—Kristina Hildebrand, Senior Editor

Some Very Formal Work Pants

Byzantine Boxer Briefs$44.62 (The Old North, Etsy)

Okay, hear me out. Who among us hasn’t let our work attire slip a little during the pandemic? And if you’re going to take a meeting in your skivvies, wouldn’t you want the face of Byzantine Emperor Justinian staring menacingly from your junk drawer?

More of an Empress yourself? Well, The Old North have got you covered too, with these shorts of Theordora. Big Byzantine mood.

—Paul B. Sturtevant, Editor-in-Chief

A Tolkien of Your Affection

Tolkien: Maker of Middle-Earth by Catherine Mcllwaine–£40 (The Bodleian Library)

What medievalist holiday gift list is complete without something Tolkien-related, right? This year, we have an absolutely beautiful art book that features over 300 images related to the creation and lore of Middle-Earth. These include personal photos, drawings, letters, maps, and original manuscript pages drawn together from the Tolkien archives at the Bodleian Library, Marquette University, and multiple private collections, as well as six introductory essays to contextualize the material.

—Kavita Mudan Finn, Senior Editor

A Bit of Quiet Reading

The Changing Outer Hebrides: Galson and the meaning of Place, by Frank Rennie–£16.95 (Acair Books)

This item is for reading (ideally by a peat fire) over the holidays: this is from a small independent bookstore on the Hebrides. It is a non-profit dedicated to producing material in Gaelic, but fortunately for those of us whose Gaelic is not quite there, they have books in English, too. Maybe you didn’t know that a book on the Hebrides, covering the history of one spot on the Isle of Lewis from the forming of the bedrock, through the Middle Ages, to our day, was what you needed? Now you know.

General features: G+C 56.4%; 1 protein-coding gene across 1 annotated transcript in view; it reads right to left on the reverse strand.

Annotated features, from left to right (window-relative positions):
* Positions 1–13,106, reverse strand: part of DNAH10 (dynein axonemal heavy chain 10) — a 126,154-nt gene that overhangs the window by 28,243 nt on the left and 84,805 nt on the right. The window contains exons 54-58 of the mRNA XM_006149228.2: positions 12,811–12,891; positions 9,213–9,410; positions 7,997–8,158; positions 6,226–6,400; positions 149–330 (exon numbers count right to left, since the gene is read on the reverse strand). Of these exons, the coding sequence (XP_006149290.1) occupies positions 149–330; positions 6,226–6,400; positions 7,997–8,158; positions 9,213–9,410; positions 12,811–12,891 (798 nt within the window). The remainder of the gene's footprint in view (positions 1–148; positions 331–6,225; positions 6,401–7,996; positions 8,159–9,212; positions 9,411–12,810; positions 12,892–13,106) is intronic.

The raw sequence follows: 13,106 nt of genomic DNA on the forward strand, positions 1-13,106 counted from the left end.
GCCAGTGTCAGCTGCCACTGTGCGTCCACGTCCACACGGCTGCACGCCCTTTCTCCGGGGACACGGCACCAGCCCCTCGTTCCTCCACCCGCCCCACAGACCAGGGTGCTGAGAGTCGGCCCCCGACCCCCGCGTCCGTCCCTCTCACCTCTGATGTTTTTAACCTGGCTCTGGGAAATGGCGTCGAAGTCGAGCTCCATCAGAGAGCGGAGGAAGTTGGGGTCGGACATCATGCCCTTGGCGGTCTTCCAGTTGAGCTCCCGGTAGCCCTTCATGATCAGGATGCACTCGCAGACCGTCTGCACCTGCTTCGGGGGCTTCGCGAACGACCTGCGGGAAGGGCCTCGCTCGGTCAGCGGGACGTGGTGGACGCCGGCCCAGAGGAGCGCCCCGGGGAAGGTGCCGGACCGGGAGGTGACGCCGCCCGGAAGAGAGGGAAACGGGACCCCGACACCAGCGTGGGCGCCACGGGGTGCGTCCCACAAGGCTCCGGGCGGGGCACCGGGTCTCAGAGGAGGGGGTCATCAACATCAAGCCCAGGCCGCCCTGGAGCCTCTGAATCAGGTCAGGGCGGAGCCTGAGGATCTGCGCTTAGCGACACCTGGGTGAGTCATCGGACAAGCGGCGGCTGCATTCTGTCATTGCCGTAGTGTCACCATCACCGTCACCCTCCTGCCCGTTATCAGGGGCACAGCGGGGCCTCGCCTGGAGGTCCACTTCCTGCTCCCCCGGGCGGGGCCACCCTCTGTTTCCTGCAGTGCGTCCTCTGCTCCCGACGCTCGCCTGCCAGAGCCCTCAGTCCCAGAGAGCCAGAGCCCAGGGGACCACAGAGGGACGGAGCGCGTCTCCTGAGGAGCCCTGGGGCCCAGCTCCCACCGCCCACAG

Written by a professor at the University of the Highlands and Islands, it is £16.95 ($22) plus postage; contact them for overseas shipping.

—Kristina Hildebrand, Senior Editor

Poetry to Soothe the Soul

Rumi, Selected Poems, by Rumi, Illustrated by Marian Bantjes, Translated by Coleman Barks– $64.95 (The Folio Society)

Rumi may be the most famous poet you’ve never heard of. Jalāl ad-Dīn Muhammad Rūmi was a 13th century Persian poet, scholar, theologian, and mystic, and his works have been inspiring people for 700 years. This is a beautifully illustrated edition by The Folio Society, with translations that lean more towards modern interpretation and meaning-making than strictly scholarly. It’s a perfect gift for someone who might value wisdom that has stood the test of time.

—Paul B. Sturtevant, Editor-in-Chief

This Natural 2 Shall Pass